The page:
2016 marked an amazing year for women’s sports in Australia but you’d be forgiven for not noticing. In a nation that has sports at the very heart of our cultural identity and that prides itself on our sporting heritage, women’s sports have always been relegated to background.
Yesterday, the Australian Football League released a new promo for the up-coming inaugural Women’s AFL Season launch. It’s a great example of how, with the media’s support, women’s sports can grow. Everyone, it seems, loves seeing women in sport.
“Women riding high? I’d like to see that” Michelle Payne
Matt Favier, acting Australian Sport Commission chief executive, says that while women’s sport turned a corner in the hearts and minds of the Australian public last year, greater media and sponsorship support is essential.
This is clear in the surfing arena too where, although the tide is turning, most of the women who appear in surf mags or sell surf wear, aren’t even surfers.
“But, but… women aren’t good enough, and even if they were, nobody wants to see women surf!” The old line that nobody is interested in women’s sport is always trotted out whenever there is any criticism highlighting the media disparity in sporting coverage says the ABC’s Tracey Holmes. Tracey argues that the media at large remains unable at best, unwilling at worst, to meet the challenge of covering women’s sport.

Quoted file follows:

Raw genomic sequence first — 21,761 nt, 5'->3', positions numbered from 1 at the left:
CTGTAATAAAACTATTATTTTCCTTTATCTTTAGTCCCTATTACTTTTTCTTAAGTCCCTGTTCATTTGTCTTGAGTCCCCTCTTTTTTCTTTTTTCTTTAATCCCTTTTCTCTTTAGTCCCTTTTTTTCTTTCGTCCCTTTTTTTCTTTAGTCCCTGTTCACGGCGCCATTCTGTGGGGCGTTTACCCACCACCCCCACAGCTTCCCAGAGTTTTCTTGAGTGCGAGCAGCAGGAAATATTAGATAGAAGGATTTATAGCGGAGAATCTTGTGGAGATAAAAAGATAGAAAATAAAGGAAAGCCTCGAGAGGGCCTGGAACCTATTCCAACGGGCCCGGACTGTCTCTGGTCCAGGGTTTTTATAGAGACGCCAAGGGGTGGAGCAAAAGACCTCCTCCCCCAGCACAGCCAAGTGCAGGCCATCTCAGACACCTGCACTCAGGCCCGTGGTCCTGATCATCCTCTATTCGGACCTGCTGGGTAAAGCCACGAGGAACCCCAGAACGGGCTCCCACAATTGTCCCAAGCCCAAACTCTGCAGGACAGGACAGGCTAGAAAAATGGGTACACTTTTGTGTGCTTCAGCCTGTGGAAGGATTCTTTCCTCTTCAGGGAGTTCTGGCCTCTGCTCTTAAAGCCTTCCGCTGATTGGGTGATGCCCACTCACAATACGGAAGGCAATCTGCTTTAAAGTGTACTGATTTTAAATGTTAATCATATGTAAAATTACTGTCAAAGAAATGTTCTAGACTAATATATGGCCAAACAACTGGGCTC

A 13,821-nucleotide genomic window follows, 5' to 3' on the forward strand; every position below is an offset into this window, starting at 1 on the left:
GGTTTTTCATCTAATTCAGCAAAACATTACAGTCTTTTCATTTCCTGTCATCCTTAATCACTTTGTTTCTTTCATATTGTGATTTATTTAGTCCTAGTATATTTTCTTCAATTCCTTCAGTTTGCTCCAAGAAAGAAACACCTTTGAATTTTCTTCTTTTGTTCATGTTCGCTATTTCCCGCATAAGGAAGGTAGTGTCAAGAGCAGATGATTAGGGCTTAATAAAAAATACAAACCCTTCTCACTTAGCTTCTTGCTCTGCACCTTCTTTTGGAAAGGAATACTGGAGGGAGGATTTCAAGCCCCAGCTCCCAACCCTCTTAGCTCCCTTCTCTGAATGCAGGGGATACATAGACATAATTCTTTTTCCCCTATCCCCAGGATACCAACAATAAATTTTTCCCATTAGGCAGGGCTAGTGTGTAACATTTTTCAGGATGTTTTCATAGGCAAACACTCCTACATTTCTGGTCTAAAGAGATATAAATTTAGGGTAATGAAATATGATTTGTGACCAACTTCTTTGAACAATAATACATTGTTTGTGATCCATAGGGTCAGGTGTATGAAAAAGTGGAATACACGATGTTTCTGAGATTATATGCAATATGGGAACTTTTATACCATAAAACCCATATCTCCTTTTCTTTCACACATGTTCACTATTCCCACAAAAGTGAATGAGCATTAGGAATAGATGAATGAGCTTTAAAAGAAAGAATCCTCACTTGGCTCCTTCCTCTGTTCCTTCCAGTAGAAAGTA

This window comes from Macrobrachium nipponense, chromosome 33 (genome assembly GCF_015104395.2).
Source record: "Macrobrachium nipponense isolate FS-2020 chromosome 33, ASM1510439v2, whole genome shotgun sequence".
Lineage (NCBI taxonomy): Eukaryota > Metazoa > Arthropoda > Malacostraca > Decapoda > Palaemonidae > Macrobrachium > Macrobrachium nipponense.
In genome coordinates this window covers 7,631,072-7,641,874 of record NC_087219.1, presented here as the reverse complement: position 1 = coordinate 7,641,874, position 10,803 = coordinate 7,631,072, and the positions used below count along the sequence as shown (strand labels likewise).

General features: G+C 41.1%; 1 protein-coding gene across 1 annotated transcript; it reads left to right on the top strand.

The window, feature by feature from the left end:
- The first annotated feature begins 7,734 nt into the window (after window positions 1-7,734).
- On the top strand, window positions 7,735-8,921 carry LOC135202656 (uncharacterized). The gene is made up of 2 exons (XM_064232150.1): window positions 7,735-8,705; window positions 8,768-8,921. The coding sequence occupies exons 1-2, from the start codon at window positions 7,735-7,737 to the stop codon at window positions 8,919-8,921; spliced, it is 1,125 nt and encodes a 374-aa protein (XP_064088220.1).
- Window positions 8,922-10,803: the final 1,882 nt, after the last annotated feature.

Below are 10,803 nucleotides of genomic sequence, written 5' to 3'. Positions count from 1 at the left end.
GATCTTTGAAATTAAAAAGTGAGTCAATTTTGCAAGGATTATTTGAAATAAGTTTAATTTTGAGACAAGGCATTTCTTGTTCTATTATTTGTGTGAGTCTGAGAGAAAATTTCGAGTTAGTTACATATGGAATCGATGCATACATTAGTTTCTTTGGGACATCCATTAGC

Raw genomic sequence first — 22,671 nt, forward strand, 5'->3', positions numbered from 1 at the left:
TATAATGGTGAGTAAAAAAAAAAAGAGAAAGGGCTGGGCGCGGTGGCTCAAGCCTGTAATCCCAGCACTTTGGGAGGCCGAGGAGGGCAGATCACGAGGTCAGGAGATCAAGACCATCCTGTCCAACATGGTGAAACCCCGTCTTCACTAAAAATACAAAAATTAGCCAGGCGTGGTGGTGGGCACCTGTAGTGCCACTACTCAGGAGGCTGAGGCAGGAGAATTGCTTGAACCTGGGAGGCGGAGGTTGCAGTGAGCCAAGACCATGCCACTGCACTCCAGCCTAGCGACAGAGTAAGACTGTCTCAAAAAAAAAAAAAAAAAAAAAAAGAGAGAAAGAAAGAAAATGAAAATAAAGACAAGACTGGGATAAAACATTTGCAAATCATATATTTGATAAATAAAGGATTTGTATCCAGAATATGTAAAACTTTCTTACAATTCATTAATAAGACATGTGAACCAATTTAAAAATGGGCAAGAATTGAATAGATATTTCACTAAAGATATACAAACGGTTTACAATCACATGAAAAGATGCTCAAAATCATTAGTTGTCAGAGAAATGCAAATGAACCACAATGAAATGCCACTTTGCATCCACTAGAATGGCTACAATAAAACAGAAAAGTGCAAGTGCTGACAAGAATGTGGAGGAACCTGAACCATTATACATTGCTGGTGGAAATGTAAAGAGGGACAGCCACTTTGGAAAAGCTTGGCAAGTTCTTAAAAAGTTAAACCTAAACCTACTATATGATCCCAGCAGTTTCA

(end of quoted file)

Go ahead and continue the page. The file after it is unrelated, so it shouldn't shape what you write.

“Girls who never give up? I’d like to see that!” Turia Pitt
For the surfing world, 2016 was great year for women. Amongst other things: Keala Kennelly became the first woman to win an open-gender XXL Big Wave award; Paige Alms, the first Women’s Big Wave Champion, was crowned; women maintained prize purse parity for WSL events; Tyler Wright reclaimed the Women’s World Title for Australia, and Rachael Tilly became the youngest world title winner ever at 17.
“Right now we could really use some strong female role models. What do we tell our daughters right now? We need some heroes.” Keala Kennelly
Let’s be clear. I think that surfing has a whole range of heroes and strong female role models. It’s not up to them to change the way they’re represented in the sport, nor is it up to sporting bodies such as Surfing Australia and the WSL who are already doing a lot for women.
Rather, the challenge lies in the hands of the media and the surf industry. The latter to sponsor women surfers based on their ability and the former to stop objectifying athletes (because that’s what professional surfers are). It’s beyond time for the media and the industry to recognise that not only do women surf, but that we do it well.
Women’s surfing getting the recognition it deserves within the industry? I’d like to see that.